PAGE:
Shanghai’s long-awaited Free Trade Zone opens SundayBy Asia Sentinel Sep 28, 2013 8:32PM UTC
China’s Big Bang or just the first of a bunch of loud pops? asks Asia Sentinel’s Steve Wang
On Sunday, China’s State Council is due to set in motion a long awaited pilot plan for the 28.78 sq km Shanghai Free Trade Zone, marking a major milestone for the country’s cautious, step-by-step economic liberalization that began 30 years ago.
It is a Big Bang that has Hong Kong officials looking nervously over their shoulders. Shanghai has been talked about as China’s financial capital since at least 1995, prior to the takeover of the former British crown colony by the Chinese government, when Fortune Magazine carried a cover story titled “The Death of Hong Kong.” The tycoon Li Ka-shing, Asia’s richest man, for instance, warned publicly recently that the impact of the Shanghai FTZ will be much bigger and come much more quickly than the territory anticipates.
Critics have said Hong Kong, still saddled with the colonial mentality that characterized the territory prior to 1997, will have trouble meeting a competition characterized by the ability to act fast and without the hobbles of an often-fractious Legislative Council and a chief executive’s office that has been steadily losing public support for a variety of reasons.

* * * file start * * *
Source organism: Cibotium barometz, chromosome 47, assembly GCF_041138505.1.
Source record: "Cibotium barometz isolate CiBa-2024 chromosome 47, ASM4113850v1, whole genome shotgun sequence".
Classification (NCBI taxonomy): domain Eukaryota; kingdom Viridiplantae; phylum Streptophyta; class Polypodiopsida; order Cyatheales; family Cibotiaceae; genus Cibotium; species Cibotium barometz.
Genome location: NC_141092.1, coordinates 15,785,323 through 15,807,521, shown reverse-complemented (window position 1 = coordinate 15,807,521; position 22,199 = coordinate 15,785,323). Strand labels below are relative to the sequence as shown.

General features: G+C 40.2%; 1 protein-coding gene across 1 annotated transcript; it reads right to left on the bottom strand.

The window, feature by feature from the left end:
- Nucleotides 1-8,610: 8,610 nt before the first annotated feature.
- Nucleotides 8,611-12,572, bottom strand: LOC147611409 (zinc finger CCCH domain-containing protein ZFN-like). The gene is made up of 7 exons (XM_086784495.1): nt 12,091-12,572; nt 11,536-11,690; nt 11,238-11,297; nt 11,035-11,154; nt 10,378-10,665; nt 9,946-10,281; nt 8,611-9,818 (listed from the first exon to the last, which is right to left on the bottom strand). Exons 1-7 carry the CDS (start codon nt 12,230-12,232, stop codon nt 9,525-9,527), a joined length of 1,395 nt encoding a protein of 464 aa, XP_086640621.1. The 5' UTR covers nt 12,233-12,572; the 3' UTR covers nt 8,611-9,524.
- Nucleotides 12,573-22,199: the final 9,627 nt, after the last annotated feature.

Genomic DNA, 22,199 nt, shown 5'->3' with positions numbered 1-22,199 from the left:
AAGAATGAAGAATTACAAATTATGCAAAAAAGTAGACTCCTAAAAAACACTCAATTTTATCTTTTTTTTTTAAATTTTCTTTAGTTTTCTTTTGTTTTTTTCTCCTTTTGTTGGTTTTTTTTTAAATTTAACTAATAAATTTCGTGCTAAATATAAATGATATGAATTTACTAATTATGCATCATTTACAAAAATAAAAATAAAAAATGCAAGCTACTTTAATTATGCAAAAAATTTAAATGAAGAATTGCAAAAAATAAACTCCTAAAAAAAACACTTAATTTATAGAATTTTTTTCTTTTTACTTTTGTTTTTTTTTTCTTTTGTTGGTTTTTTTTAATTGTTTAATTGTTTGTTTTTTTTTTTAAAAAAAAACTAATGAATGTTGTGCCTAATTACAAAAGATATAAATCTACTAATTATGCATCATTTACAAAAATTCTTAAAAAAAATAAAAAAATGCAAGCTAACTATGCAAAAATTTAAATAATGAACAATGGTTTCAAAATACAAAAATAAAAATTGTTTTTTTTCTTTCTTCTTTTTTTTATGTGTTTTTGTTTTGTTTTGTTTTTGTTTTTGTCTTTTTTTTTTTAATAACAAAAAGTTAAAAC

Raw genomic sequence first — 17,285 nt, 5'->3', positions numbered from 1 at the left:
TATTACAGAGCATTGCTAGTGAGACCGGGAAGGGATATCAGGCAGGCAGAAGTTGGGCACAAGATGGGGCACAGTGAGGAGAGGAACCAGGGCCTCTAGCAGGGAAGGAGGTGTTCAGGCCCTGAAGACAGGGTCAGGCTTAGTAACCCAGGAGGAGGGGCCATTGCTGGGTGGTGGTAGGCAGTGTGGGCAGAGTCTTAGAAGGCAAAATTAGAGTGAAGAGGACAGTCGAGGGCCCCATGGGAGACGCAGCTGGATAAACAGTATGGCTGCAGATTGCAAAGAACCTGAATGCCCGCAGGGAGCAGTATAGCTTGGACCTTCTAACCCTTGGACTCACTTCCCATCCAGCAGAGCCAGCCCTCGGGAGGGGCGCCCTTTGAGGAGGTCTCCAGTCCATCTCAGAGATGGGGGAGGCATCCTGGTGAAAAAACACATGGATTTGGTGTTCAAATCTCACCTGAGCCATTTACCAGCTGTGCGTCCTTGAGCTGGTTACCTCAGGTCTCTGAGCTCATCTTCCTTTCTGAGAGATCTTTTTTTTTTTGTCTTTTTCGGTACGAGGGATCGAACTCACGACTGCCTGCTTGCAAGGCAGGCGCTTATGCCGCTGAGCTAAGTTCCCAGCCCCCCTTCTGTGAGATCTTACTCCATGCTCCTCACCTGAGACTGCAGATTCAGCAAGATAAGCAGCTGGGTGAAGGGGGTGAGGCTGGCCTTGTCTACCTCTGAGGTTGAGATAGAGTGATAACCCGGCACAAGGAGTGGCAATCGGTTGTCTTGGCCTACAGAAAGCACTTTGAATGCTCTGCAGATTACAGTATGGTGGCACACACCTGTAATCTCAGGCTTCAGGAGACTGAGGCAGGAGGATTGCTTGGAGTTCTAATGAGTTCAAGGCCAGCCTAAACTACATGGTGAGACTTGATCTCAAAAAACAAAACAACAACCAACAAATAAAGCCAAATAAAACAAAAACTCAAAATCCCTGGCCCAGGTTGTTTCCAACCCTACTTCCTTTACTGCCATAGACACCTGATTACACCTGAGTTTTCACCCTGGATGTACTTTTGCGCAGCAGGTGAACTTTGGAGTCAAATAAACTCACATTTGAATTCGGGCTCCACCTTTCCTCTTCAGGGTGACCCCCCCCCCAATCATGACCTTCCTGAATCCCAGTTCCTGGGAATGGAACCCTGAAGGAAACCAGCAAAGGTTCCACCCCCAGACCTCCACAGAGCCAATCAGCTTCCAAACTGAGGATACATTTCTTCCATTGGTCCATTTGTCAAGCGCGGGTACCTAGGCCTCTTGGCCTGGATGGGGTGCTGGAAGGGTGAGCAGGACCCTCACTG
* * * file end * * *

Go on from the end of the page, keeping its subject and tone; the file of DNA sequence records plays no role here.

The territory’s main attributes, however, remain the enforceability of contract and the rule of law, both of which are absent in the mainland, and a communications and transport infrastructure that rank among the best in the world although parts of China are catching up fast.
Some of the details of the FTZ plan were released Friday to allow experiments within the zone, in Shanghai’s Pudong district, including easing restrictions on yuan, investment, trade and business management.
According to Xinhua, the state-owned news service, the opening permits reforms in six different fields including financial services including banking, health insurances and leases. Logistics are to include shipping and port management. Commercial enterprises include telecommunication and gaming services, professional services refer to a closer working with HK law enterprises, credit surveyors, travelling agencies, recruitment companies, investment managers and construction. Cultural and entertainment imply performer agencies and entertainment resorts. Social services mean education, vocational training and medical care.
“Under the preconditions that risk can be controlled, China will create conditions to test yuan convertibility under the capital account, market-set interest rates and cross-border use of the Chinese currency in the zone,” according to the plan. Regulations in the zone will also be eased in 18 sectors from finance, shipping, commerce to culture.
The zone is to be modeled on existing free trade businesses in the country’s economic hub – Waigaoqiao Free Trade Zone, Waigaoqiao Free Trade Logistics Park, Yangshan Free Trade Port Area and Pudong Airport Comprehensive Free Trade Zone, allowing domestic banks to provide services to depositors who are residents in other countries, according to Xinhua. It will also allow eligible foreign-funded financial institutions to set up banks and team up with qualified private banks to establish joint-ventures.
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